Santa Cruz County History - Community Services



Introduction to the San Lorenzo Valley Water District

[Excerpted from: Annual Report, San Lorenzo Valley Water District. 1984-85, pp. 1-2.]

The San Lorenzo Valley Water District (originally the San Lorenzo Valley County Water District) was formed by a special election of the residents of Santa Cruz County on April 3rd, 1941. At that time the boundaries were established for the District to include 58 square miles of the San Lorenzo Valley nestled in the Santa Cruz Mountains (Santa Cruz County).

By 1962, the District had a total of 390 customers in the Larita Oaks, Larita Pines, Larita Woods, Ben Lomond Redwood Park and Zayante areas. In September, 1962, the District acquired the Pasatiempo Pines Subdivision consisting of 235 lots located just off of Graham Hill Road between Felton and Santa Cruz, which subsequently brought about several additional subdivisions in the area.

The main expansion of the District took place on December 1st, 1965, with the takeover of a private water system in the northern portion of the San Lorenzo Valley. The voters in the District passed two revenue bond elections to purchase the Citizen's Utilities Company of California facilities within the District boundaries at a cost of $2,700,00. With this acquisition, the District's sources of water supply were augmented by stream flows.

In 1972, the HUD Project inter-connected the southern and northern portion of the northern District boundaries with 10 inch diameter and 12 inch diameter mains, allowing water from Loch Lomond and District wells in the Quail Hollow areas to be pumped to north Boulder Creek as a supplement to the local streams.

On August 30th, 1976, a section of the District north of Boulder Creek on Highway 236 voted for deannexation, thereby forming Big Basin Water Company, encompassing approximately three square miles at and around the Big Basin Golf Course.

In the fiscal year 1979-80, the Board of Directors adopted Resolution Number 42 which changed the Name of the District from The San Lorenzo Valley County Water District to the San Lorenzo Valley Water District.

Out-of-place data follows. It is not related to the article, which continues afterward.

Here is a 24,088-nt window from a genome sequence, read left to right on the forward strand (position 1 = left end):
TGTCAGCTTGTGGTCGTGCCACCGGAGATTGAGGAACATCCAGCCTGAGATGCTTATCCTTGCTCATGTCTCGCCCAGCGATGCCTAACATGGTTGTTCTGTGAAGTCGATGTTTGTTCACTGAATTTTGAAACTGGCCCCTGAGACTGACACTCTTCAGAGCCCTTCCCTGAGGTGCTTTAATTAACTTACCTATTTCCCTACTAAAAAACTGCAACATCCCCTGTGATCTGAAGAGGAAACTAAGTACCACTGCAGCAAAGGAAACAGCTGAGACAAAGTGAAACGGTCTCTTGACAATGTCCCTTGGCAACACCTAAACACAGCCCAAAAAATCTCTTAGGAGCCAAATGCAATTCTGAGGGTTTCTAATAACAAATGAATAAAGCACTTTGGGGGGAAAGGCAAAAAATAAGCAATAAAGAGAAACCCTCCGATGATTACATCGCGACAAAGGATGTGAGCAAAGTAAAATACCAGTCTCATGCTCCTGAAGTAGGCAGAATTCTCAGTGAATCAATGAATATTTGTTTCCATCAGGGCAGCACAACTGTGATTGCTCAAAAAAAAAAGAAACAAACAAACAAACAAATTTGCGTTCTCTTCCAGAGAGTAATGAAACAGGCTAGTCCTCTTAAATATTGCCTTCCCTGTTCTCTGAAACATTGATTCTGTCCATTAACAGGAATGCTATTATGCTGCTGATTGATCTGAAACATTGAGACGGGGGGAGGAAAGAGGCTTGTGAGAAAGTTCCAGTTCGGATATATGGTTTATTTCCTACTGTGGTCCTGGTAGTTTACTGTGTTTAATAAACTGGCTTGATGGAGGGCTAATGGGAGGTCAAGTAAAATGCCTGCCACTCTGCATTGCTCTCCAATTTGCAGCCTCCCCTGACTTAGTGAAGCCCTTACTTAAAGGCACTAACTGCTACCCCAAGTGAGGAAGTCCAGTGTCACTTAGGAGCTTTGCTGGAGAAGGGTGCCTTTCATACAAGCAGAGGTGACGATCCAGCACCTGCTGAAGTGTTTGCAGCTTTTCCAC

On December 24th, 1984, the California State Health Department contacted the District with a request that the District consider acquisition of the Big Basin Water Company with funding from Proposition 28 and upgrade the system to alleviate the continued water quality problems that were being experienced by the District.

In January of 1985, District officials met with Big Basin Water Company owners and customers on the subject of annexation into the District. A poll of the customers revealed that a takeover by the customers would be attempted rather than annexation into the District.

The District's system was greatly affected by the disasters of 1982 and 1983, (back to back Federally declared disasters) due to storms dumping tremendous amounts of rainfall resulting in more than twice the annual rainfall in the area. Reconstruction of the damaged facilities began in 1982 and is still under way.

Due to the mountainous terrain and inaccessibility of the District's intake structures and transmission lines in the watershed areas, District staff undertook a project incorporating the California Conservation Corps, local contractors, prison labor and District personnel to reestablish the destroyed facilities. Helicopter transport companies were utilized to airlift in material, supplies, equipment and tools for the use of personnel who hiked into the project areas. The California Conservation Corps personnel was used to place pipe, remove material, cut trails and a bench for the new pipeline to be constructed on, through an area totally unaccessible by vehicular traffic. Prison labor was used to burn slash and downed timber in the watershed areas. Local contractors were recruited to reopen roads and access trails closed by flooding and landslides.

The result of the cooperative efforts was the reestablishment of the surface water sources for use by the District and replacement of over 14,600 feet of transmission mains.

View similarly tagged articles:

San Lorenzo River, San Lorenzo Valley, water supply

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